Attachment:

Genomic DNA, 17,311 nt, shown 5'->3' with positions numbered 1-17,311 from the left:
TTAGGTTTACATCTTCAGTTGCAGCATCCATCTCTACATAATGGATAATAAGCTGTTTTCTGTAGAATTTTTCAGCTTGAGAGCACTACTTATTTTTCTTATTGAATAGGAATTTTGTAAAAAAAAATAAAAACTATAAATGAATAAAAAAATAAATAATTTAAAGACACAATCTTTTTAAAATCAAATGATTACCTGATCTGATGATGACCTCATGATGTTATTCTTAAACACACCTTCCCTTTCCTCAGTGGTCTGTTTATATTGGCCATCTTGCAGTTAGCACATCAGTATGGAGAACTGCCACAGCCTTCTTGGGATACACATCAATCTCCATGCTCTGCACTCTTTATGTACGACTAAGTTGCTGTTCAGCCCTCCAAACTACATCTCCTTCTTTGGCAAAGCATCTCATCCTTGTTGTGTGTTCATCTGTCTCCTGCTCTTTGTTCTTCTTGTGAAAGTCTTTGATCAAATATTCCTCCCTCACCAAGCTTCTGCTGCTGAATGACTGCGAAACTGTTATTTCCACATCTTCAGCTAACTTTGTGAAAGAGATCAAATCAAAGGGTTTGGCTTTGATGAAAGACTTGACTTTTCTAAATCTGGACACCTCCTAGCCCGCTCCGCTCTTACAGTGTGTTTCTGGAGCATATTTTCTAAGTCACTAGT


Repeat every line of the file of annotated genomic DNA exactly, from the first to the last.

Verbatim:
Genomic DNA, 17,311 nt, shown 5'->3' with positions numbered 1-17,311 from the left:
TTAGGTTTACATCTTCAGTTGCAGCATCCATCTCTACATAATGGATAATAAGCTGTTTTCTGTAGAATTTTTCAGCTTGAGAGCACTACTTATTTTTCTTATTGAATAGGAATTTTGTAAAAAAAAATAAAAACTATAAATGAATAAAAAAATAAATAATTTAAAGACACAATCTTTTTAAAATCAAATGATTACCTGATCTGATGATGACCTCATGATGTTATTCTTAAACACACCTTCCCTTTCCTCAGTGGTCTGTTTATATTGGCCATCTTGCAGTTAGCACATCAGTATGGAGAACTGCCACAGCCTTCTTGGGATACACATCAATCTCCATGCTCTGCACTCTTTATGTACGACTAAGTTGCTGTTCAGCCCTCCAAACTACATCTCCTTCTTTGGCAAAGCATCTCATCCTTGTTGTGTGTTCATCTGTCTCCTGCTCTTTGTTCTTCTTGTGAAAGTCTTTGATCAAATATTCCTCCCTCACCAAGCTTCTGCTGCTGAATGACTGCGAAACTGTTATTTCCACATCTTCAGCTAACTTTGTGAAAGAGATCAAATCAAAGGGTTTGGCTTTGATGAAAGACTTGACTTTTCTAAATCTGGACACCTCCTAGCCCGCTCCGCTCTTACAGTGTGTTTCTGGAGCATATTTTCTAAGTCACTAGT